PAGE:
# Operational Amplifier

Discussion in 'Homework Help' started by KyleJones91, Jan 6, 2016.

1. ### KyleJones91 Thread Starter New Member

Jan 6, 2016
3
0
Hi All,

Im new here so please go easy

I have got a piece of work to do regarding op amps (integrator and differentiator circuits)

I have to use my own figures to show how the op amp works

I understand that to work out voltage out = RC dvin/dt

Say for example my Capacitor is 4.7mf and I have 35V input aswell as a 1kohm resistor, I got 1000*0.0047 35v/??

How do I work out the time, what has the time got to do with it?

Kyle

2. ### artmaster547 Member

Jan 6, 2016
89
1
If you look at the formula you can see that its voltage differentiated with respect to time, and not just a division, the capacitor in this scenario the voltage across the capacitor is effected by time, the resistance and capacitance in theory are fixed values as you have stated in the calculation. If you have a value for V out you could work out the time by integrating everything with respect to time.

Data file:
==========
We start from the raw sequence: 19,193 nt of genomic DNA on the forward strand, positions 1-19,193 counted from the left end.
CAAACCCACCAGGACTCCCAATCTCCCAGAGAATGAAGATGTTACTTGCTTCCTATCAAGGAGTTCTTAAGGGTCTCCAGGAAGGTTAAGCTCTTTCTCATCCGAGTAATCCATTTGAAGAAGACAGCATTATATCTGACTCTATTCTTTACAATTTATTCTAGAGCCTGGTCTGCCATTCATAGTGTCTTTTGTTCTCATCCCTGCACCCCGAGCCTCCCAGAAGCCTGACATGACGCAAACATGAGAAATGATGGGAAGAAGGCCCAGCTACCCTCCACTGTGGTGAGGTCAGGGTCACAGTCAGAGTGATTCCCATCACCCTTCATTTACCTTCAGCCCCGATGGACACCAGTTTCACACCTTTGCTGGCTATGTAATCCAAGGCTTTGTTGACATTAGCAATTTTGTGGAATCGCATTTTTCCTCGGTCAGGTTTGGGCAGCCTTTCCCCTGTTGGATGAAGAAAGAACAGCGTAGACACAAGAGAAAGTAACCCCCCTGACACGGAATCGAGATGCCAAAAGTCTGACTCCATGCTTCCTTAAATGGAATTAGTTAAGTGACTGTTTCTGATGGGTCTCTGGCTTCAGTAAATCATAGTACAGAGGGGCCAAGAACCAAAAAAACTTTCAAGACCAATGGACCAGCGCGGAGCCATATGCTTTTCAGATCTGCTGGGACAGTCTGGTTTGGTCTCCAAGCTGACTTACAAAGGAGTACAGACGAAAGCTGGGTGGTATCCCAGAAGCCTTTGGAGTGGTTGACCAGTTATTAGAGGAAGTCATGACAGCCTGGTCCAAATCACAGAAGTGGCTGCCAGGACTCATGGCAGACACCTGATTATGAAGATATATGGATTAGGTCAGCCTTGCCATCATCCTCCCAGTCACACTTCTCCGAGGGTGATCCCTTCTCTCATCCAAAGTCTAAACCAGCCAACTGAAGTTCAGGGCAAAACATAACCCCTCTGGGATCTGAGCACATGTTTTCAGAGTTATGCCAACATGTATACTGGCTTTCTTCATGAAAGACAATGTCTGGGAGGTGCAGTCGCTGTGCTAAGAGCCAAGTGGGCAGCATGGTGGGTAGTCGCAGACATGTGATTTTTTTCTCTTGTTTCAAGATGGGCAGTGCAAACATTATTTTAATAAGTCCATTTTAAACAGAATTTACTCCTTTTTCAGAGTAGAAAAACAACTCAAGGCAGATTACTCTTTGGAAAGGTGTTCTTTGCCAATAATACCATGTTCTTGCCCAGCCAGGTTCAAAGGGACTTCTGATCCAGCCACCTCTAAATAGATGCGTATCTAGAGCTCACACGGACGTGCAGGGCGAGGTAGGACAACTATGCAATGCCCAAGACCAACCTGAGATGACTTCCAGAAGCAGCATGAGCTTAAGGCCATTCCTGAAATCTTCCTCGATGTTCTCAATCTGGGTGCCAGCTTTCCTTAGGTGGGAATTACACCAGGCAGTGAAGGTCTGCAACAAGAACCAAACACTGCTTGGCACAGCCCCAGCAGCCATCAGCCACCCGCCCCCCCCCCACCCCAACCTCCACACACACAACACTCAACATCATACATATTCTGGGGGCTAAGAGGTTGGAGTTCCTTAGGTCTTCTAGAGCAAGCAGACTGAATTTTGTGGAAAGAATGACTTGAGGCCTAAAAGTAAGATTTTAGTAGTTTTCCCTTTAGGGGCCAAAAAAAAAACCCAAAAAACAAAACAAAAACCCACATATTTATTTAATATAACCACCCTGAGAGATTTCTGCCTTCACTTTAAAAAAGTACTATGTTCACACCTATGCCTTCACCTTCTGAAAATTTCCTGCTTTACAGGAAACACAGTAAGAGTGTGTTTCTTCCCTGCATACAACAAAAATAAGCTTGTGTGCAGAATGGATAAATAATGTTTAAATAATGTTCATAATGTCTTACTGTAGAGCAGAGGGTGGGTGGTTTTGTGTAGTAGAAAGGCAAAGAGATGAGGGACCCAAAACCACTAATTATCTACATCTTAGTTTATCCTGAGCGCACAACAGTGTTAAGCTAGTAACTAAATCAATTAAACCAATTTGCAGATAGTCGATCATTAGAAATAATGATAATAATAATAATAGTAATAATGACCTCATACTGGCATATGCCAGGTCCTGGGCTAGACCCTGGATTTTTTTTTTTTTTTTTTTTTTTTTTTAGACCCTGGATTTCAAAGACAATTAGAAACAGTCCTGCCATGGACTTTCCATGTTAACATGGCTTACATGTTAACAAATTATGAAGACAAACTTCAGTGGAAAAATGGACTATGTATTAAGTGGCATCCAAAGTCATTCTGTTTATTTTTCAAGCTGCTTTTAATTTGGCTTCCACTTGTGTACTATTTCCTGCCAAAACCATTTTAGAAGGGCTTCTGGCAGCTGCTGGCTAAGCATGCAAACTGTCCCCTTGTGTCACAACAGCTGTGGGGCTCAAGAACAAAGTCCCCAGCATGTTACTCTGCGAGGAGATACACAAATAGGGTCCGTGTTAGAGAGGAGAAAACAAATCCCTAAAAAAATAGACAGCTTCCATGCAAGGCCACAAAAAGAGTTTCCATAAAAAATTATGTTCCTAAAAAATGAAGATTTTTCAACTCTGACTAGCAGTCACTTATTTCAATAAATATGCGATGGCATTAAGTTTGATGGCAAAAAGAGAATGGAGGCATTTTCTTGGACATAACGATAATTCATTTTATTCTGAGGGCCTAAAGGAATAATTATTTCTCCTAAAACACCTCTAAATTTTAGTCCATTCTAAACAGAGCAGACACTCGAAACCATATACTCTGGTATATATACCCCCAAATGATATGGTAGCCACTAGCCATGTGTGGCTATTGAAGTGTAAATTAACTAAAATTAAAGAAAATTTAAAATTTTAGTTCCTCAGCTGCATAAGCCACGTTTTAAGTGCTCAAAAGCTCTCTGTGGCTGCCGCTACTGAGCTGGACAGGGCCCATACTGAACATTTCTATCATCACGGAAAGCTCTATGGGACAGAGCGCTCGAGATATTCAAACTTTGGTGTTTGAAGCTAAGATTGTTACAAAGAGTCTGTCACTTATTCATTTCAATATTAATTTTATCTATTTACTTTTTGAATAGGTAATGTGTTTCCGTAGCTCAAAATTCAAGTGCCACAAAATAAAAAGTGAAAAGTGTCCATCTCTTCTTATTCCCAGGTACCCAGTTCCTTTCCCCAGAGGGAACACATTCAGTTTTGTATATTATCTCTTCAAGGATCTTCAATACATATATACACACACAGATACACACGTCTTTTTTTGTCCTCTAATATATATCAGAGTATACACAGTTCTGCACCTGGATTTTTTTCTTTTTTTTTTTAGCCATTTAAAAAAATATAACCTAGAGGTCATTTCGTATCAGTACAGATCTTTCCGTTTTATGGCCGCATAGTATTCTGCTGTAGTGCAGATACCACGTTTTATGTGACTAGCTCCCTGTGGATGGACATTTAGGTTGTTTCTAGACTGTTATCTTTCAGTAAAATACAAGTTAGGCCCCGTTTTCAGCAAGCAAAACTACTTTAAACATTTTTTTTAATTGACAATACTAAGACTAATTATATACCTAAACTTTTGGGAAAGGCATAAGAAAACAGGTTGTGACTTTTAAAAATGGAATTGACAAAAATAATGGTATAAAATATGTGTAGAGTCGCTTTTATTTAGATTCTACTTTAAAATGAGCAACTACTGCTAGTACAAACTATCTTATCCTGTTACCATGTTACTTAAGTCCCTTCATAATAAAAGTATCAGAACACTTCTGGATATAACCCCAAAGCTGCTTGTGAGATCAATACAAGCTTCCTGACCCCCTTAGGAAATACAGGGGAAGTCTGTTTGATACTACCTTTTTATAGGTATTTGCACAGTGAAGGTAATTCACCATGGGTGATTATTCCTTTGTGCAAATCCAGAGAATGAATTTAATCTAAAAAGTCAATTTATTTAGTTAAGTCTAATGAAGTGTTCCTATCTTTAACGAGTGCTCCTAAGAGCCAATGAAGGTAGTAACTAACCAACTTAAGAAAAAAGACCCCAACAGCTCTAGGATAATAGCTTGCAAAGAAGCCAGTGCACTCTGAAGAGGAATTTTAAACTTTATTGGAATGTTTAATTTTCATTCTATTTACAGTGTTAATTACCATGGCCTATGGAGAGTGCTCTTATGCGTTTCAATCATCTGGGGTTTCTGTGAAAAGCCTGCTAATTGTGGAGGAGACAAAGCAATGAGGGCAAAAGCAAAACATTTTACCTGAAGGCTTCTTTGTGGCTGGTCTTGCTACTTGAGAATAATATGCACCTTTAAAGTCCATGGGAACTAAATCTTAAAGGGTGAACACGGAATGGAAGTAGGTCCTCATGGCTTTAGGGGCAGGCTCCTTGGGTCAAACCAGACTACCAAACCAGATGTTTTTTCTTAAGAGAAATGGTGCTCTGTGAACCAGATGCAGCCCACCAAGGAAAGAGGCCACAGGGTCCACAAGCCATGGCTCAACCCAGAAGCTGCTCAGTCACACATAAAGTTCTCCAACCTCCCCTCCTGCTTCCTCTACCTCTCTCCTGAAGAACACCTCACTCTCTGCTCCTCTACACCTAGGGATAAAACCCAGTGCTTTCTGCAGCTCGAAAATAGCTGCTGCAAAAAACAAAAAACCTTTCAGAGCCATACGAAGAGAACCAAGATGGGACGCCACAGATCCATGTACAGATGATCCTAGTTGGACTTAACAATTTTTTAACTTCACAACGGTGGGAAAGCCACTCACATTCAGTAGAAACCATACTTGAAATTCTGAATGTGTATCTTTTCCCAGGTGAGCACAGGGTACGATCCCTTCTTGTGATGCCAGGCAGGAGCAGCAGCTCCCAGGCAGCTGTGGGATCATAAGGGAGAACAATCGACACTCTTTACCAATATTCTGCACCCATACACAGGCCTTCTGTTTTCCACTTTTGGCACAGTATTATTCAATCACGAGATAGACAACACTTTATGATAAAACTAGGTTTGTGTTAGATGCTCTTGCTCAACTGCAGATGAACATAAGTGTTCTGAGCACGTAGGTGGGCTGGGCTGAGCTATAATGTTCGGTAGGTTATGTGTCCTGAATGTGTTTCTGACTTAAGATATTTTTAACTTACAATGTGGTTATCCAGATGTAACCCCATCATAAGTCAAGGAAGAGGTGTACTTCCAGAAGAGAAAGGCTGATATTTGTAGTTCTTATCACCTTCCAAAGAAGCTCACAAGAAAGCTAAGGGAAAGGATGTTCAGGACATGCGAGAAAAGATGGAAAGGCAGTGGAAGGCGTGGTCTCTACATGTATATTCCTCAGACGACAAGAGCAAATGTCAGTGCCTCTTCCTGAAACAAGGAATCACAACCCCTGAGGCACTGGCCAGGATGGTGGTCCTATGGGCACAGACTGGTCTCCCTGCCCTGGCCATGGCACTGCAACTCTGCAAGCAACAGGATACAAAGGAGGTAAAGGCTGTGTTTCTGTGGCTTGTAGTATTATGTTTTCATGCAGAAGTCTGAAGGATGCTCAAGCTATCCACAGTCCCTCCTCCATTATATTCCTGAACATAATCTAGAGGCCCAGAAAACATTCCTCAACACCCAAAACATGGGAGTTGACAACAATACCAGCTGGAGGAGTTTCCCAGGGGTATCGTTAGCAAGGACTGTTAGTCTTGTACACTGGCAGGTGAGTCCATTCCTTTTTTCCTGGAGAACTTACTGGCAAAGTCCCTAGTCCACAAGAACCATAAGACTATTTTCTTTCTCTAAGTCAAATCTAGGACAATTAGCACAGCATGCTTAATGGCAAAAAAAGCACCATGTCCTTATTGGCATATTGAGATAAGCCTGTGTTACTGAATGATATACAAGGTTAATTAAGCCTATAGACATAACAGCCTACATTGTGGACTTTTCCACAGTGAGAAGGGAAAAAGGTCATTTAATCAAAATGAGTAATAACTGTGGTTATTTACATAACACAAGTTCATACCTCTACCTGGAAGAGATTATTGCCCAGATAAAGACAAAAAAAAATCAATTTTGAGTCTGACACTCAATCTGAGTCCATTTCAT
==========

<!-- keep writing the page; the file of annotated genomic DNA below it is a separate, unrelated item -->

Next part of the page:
3. ### KyleJones91 Thread Starter New Member

Jan 6, 2016
3
0
Thanks very much artmaster547.

I have been told to use my own values, so if I (make up) a voltage out, then I can work out my time across the capacitor?

So say I have an output of V

Am I right in thinking 1000*0.0047 35v/10 seconds = 4.7*3.5 = 16.45v output?

4. ### artmaster547 Member

Jan 6, 2016
89
1
Yeah that's right, and as you said if you make up a value for the output voltage you can switch it around and workout time, when you integrate with respect to time you would get either two solutions:
i.e. if you have two different times t1 and t2:
then you get Vout*t2-Vout*t1=RCVin
or usual what you have is from 0 to time t (it is most likely this equation):
Vout*t-Vout*0=RCVin
Which is of course:
Vout*t=RC*Vin
and you rearrange but it's important you don't treat dV/dt as a fraction but in most questions it ends up that way